Jimmy Butsicaris died in 1996, and his brother Johnny died in 2011. The Lindell AC sports bar, said to be the first in the nation, closed its doors in 2002. The building was scheduled for demolition to make way for the Rosa Parks Transit Center.

More information on the Alex Karras/Dick the Bruiser bar brawl:

Monday, February 13, 2017

Alex Karras and Dick the Bruiser's Detroit Bar Brawl

One of the most infamous chapters in Detroit sports history involved Alex Karras--defensive lineman for the Detroit Lions--and William Fritz Afflis--AKA wrestler Dick the Bruiser. What started out as a publicity stunt to promote a professional wrestling match between Karras and the Bruiser became a full-blown brawl at the original Lindell Bar on Cass and Bagley Avenues. 

Before signing with the Detroit Lions, Karras was a rookie professional wrestler and learned the skills and secrets of the squared circle. When the Lions picked him up, he gladly quit the wrestling game because he did not like daily life on the road.

Alex Karras played football for twelve seasons with the Detroit Lions from 1958 through 1962 and again from 1964 through 1970. One week before the bar brawl in 1963, the NFL gave Karras a one-year suspension for gambling on professional football games. NFL officials urged Karras to sell his interest in the Lindell Bar because of organized crime influence.

Mel Butsicaris explained to me that Alex Karras co-owned the Lindell with brothers Jimmy and Johnny Butiscaris. Johnny was Mel's father and Jimmy was his uncle.The bar business was on the bottom floor of the old Lindell Hotel, a rundown flopshouse. The bar was less than a block away from the Leland Hotel where visiting sports teams stayed. The bar became a gathering place for Detroit and out-of-town sports teams. With Karras's recent NFL suspension, the Lindell was his only source of income, now that he was no longer drawing his football salary. Karras refused to sell his interest in the bar until his suspension was lifted.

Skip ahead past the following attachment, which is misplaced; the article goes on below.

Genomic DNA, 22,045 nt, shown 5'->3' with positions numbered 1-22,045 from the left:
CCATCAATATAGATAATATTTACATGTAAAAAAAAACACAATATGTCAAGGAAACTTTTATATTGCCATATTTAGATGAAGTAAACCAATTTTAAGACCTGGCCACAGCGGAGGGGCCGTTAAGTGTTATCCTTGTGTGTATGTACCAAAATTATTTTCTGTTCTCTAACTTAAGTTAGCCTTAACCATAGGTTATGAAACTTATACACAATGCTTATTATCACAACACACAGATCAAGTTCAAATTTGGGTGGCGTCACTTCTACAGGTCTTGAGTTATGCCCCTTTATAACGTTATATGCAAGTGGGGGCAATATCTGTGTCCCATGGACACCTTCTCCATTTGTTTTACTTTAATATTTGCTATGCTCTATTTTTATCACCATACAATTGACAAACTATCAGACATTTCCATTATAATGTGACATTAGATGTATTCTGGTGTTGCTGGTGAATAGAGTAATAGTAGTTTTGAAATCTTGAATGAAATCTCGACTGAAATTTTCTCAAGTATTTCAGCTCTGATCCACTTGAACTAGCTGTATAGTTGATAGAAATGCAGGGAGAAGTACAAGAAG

William Afflis was an offensive left tackle for the Green Bay Packers from 1950 until 1954 before becoming a professional wrestler and changing his name to Dick the Bruiser. There was much more money to be made wrestling, so he quit the Packers. The Bruiser was five feet, eleven inches tall, built like a fire plug and just as tough. He wore a crew cut and had a gravelly voice that struck fear into his opponents. His finishing moves were the Atomic Drop and the Diving Knee Drop. After thirty-two years in the wrestling game, the Bruiser retired in 1986.